People were arriving in their droves, the public, neighbours, media, everybody was just stopping and getting out and walking towards the house, leaving car doors open, the radio bulletin that he was married could be heard in the background through the open car windows. We were all standing outside wondering how we could find out absolutely one way or another. One neighbour came up to me and said, “You’re too late, it’s over, he’s married”. I asked how he knew, hoping of course that he had been a guest and had seen it himself, but he said no, he had heard it on 702. So I didn’t know what to file and started working on a colour piece to file describing what was happening outside the house.

And then they arrived. Domestic workers from the leafy wealthy neighbourhood, still in their pinnies in lovely pastels – pinks and lavenders – with neat white aprons, and they all carried little posies of primulas and they didn’t walk, they swayed, they sang, there were walls of them, swaying and harmonising beautiful songs, all holding bunches of primulas that looked like bright pink and mauve Guy Fawkes sparklers.

They gave the flowers to the gate guards and sang hymns and beautiful songs, and word started getting stronger that Mandela had actually married Graca, on his birthday.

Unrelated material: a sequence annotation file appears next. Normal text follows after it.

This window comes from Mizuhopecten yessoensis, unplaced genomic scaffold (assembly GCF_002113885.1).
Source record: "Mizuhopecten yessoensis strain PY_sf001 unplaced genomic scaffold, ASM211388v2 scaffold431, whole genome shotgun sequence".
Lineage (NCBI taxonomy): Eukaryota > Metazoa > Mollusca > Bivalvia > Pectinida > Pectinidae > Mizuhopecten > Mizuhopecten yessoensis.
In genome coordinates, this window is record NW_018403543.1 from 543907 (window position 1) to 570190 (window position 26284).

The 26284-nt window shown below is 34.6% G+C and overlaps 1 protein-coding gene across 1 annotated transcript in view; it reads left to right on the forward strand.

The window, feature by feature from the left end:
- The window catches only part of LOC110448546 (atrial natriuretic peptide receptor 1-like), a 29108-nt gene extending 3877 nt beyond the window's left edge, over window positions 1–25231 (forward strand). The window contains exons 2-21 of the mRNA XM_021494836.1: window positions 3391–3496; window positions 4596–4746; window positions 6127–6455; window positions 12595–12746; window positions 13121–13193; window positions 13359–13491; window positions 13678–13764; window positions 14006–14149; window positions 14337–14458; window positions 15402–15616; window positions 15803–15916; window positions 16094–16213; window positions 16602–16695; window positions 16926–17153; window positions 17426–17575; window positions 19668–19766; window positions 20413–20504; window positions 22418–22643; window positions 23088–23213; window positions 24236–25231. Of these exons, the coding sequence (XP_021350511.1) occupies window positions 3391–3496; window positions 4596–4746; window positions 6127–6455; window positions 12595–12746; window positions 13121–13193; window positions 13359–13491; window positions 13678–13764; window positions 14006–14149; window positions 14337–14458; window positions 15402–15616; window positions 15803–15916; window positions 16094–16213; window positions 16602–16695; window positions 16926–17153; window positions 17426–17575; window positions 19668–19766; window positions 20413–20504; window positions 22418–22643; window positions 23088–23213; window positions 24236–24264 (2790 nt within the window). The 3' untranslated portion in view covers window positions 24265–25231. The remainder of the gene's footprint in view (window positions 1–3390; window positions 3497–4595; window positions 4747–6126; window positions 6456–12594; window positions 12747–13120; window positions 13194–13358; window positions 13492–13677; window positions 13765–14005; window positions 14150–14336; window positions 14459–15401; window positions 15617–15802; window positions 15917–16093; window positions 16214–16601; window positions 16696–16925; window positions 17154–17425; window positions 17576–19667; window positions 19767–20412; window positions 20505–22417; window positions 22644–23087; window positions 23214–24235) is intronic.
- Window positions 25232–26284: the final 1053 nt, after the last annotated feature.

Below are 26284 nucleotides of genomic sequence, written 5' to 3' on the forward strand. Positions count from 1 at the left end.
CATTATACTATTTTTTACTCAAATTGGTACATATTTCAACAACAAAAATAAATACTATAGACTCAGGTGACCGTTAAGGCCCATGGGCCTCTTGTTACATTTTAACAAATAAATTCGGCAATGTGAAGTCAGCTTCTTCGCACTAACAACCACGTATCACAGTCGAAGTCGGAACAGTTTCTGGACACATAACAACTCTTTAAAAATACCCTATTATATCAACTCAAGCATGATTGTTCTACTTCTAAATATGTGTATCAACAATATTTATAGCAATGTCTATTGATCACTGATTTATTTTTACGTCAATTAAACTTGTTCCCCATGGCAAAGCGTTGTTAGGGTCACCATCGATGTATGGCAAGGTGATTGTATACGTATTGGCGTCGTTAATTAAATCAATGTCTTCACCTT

It was a lovely story. She finding love again after her husband the late Samora Machel died in a controversial plane crash. She was going to be married to a president again too. We suddenly had to find out more about her at short notice – Google wasn’t around yet and Yahoo was in its early days so it wasn’t easy like it is now. And him – he was finding love again after his marriage to Winnie very sadly collapsed after his release from prison.  There was big serious stuff going on – Truth and Reconcilation Commission stuff, high politics, and in all this, a little window of beauty – a late love story for two people who had endured so much, with people singing songs of celebration and carrying flowers for them picked from their garden.

The office let me know that Parks had confirmed that they were married and that he admitted that he had lied about it to protect Mandela and Machel’s privacy on the day. Parks spent a lot of his life defending himself over that.  Sadly he died a few years later at a young age.

Leaders from various religions had blessed the marriage – I remember mention of the Methodists, a Rabbi, and the Friday meeting I accidentally gate crashed fell into place. And no wonder I was removed so swiftly.

Every year I see these flowers popping up around this time of year, bringing colour to our bleak Johannesburg winter gardens and getting bigger and bigger as the weather improves, finally dying off late in spring and early summer to give other beauties time to shine. My neighbour plants them en masse every year and they are beautiful and for the last two years I have started buying a few trays and popping them in here and there and they give me great happiness because they are so unfussy and pretty and easy going. It was at a nursery a few weeks ago that I paid attention to, and remembered their proper name.

I googled them and found out that the one I am talking about is the Primula sieboldii and it seems to come from Japan.

But for me these tall spiky pink, mauve and white flowers will always just be “the Nelson Mandela flower”.